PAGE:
He tilted the skin over the stele’s offering holes, carefully pouring his libation. Emotion followed, as it always did. Tears he’d been holding back on the road fell freely. Saturated and heavy, his hood slid off sideways, rain dripping down his face once more. His fingers skirted the rough edges of the stone, caressing it, wishing it were Fadia. He leaned forward until his forehead rested against its cold granite.
“I still love you,” he whispered to Fadia’s shade. “I still miss you. Much has happened since I held you last. I’m to be a father. But it won’t be the same. I wish it was our child growing up to bear your image or mine. I wish it with every breath.”
Today was no different from other days spent at her stele. He’d pour his heart out to her and then leave feeling baffled and depressed. Four long years had passed. Marcus had remarried, which had been inevitable. Time moved on.
So why was he so miserable? Granted, it was rare when any man of his social status truly loved his wife. Yet many men still enjoyed themselves, making excellent husbands and fathers.
His wife and cousin, Antonia, was every bit as kind as Fadia had been. She was good to everyone with whom she came into contact, and her green eyes sparkled with love whenever he was near. Marcus recalled when he was little how Mother used to exclaim, “That Antonia! With her red hair and freckles, she looks like a Gallic chieftain’s daughter.”
Mother treasured her. She had even decided that, after all was said and done, Marcus had made a good match with Antonia. Household slaves adored her too. On their wedding day, they had taken extra time, festooning flower swags to make their new domina beam with shy smiles.
So why, oh why didn’t Marcus feel anything for her? Whenever they were together, his heart was still as stone—not uncaring, but numb, as though it lay dead inside.
Brook Allen has a passion for ancient history—especially 1st century BC Rome. Her current work is a trilogy on the life of Marcus Antonius—Marc Antony, which she has worked on for the past fourteen years. The first installment, Antonius: Son of Rome was published in March 2019. It follows Antony as a young man, from the age of eleven, when his father died in disgrace, until he’s twenty-seven and finally meets Cleopatra for the first time. The newest book is Antonius: Second in Command, dealing with the Antony’s tumultuous rise to power at Caesar’s side and culminating with the tumultuous civil war against Brutus and Cassius.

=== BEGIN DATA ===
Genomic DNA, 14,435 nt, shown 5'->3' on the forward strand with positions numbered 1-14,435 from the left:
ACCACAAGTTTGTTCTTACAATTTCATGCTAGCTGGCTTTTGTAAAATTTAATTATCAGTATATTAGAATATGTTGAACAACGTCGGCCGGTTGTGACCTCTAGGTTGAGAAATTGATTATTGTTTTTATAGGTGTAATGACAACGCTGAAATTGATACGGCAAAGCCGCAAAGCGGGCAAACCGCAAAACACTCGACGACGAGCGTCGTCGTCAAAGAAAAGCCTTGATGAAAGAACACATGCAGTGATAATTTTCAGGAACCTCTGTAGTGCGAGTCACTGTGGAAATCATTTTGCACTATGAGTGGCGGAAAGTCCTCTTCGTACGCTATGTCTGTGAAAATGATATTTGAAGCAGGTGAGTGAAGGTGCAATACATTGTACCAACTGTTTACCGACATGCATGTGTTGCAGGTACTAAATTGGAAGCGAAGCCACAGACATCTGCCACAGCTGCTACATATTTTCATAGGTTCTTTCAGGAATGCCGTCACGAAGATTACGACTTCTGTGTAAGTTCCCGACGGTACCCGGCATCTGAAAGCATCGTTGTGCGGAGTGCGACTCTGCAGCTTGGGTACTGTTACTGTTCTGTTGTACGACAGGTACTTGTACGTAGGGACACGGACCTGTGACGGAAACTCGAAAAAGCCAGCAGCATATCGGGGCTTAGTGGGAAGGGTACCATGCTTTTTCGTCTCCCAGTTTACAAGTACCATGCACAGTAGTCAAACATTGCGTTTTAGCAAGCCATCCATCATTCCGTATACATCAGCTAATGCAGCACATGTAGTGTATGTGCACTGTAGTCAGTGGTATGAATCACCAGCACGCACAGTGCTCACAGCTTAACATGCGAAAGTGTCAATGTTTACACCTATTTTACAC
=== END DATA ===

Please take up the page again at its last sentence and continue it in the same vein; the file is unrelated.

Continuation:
In researching the Antonius Trilogy, Brook’s travels have led her to Italy, Egypt, Greece, and even Turkey to explore places where Antony once lived, fought, and eventually died. While researching abroad, she consulted with scholars and archaeologists well-versed in Hellenistic and Roman history, specifically pinpointing the late Republican Period in Rome. Brook belongs to the Historical Novel Society and attends conferences as often as possible to study craft and meet fellow authors. Though she graduated from Asbury University with a B.A. in Music Education, Brook has always loved writing. She completed a Masters program at Hollins University with an emphasis in Ancient Roman studies, which helped prepare her for authoring her present works.
Brook teaches full-time as a Music Educator and works in a rural public-school district near Roanoke, Virginia. Her personal interests include travel, cycling, hiking in the woods, reading, and spending downtime with her husband and two amazing Labrador Retrievers. She lives in the heart of southwest Virginia in the scenic Blue Ridge Mountains.